After escaping from an asylum the mad Dr. Niemann and his hunch back assistant revive Count Dracula, the Wolf Man and the Frankenstein monster in order to extract revenge upon their many enemies. Written by
Jeremy Lunt <email@example.com>
Just before 64 minutes, when Ilonka is alone on screen, you can briefly glimpse the shadow of camera equipment on the extreme right of the screen. See more »
Could Frankenstein have made me like other men?
Dr. Gustav Niemann:
He gave life to a body that he made from parts of other bodies that had died. Yes, Daniel, he could have made you like other men.
See more »
The movie begins with evil Dr. Gustav Niemann and his sidekick, Daniel roaming the countryside doing evil and making a few bucks on the side. It's a simple life traveling the countryside and creating mayhem, but somebody's gotta do it, right?! Well, the maniacal doctor has a lot of unforeseen luck, as he stumbles first upon the skeleton of Dracula (who he wisely decides to revive). For some odd reason, the long-dead Dracula comes back not as Bela Lugosi but John Carradine. While a decent enough villain, it just made no sense why Lugosi didn't reprise the role. Anyway, they later discover the Frankenstein monster and the Wolfman frozen in a cave (since their last film) and spend much of their time trying to revive them--so they can kick butt and spread terror. Well, they did not foresee that the Wolfman, when in the form of nice-guy Larry Talbot, didn't want to spread terror and death (shucks). Well, the plan is shot and evil is thwarted. Cool.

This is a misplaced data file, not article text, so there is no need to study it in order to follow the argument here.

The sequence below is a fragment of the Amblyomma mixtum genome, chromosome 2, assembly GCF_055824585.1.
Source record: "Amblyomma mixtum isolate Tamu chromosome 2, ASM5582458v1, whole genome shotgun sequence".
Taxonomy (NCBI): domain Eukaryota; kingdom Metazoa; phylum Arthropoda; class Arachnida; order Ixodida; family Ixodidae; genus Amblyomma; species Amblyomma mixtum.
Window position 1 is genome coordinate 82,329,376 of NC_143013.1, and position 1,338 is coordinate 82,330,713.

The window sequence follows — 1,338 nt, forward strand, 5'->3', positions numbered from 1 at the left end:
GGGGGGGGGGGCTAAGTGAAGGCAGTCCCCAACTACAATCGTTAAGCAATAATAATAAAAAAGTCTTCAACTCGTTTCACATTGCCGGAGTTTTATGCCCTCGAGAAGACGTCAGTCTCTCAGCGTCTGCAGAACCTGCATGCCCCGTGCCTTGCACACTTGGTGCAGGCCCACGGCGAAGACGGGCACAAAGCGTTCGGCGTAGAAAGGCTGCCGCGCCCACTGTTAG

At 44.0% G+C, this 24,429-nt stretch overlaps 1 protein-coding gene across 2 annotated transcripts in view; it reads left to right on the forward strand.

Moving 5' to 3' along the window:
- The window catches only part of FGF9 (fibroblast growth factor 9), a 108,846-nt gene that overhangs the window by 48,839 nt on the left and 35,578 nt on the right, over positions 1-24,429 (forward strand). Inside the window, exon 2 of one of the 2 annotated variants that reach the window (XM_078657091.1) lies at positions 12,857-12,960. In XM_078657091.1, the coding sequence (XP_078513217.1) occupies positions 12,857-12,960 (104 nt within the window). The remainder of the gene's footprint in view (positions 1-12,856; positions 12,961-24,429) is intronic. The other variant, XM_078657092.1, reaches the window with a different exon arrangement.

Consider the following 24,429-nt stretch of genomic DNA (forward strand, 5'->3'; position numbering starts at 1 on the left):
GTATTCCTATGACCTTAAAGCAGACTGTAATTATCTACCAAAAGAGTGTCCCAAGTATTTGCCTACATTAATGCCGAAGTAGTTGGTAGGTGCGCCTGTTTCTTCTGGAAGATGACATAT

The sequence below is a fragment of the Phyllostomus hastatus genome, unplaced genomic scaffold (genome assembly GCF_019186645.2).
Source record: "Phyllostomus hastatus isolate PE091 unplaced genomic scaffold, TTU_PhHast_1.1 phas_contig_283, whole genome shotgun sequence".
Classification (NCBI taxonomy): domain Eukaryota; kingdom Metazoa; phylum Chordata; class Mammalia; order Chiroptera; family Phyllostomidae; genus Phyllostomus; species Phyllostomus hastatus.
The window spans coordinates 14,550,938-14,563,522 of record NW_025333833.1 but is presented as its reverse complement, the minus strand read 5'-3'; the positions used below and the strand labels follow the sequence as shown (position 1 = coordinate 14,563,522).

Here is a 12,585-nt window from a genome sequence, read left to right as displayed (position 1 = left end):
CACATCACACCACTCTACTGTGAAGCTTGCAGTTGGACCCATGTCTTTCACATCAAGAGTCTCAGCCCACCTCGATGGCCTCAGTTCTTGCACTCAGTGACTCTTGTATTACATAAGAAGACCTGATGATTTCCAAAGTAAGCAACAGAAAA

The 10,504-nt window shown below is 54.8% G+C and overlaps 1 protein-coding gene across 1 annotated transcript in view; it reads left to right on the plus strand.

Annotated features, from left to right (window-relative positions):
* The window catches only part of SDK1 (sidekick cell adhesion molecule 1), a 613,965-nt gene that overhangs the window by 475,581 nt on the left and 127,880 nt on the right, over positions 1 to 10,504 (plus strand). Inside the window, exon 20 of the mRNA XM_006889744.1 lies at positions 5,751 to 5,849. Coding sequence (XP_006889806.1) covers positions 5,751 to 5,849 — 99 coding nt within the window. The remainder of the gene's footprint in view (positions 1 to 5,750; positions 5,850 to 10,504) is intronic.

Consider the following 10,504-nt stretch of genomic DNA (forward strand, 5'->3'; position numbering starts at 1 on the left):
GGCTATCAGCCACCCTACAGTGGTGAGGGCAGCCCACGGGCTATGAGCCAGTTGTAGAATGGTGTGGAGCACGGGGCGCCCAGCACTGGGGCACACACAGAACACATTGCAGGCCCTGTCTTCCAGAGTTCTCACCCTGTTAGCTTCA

Strengths of the film are the evil doctor--he's a really nasty menace, having three monsters instead of the usual one and the fact that it is a Universal horror film with all its campy fun. The weaknesses are that the series is getting a little old, the pathos concerning Daniel falling for the gypsy girl is a tad annoying, and John Carradine just isn't and never could be Dracula!
11 of 13 people found this review helpful.
Was this review helpful to you?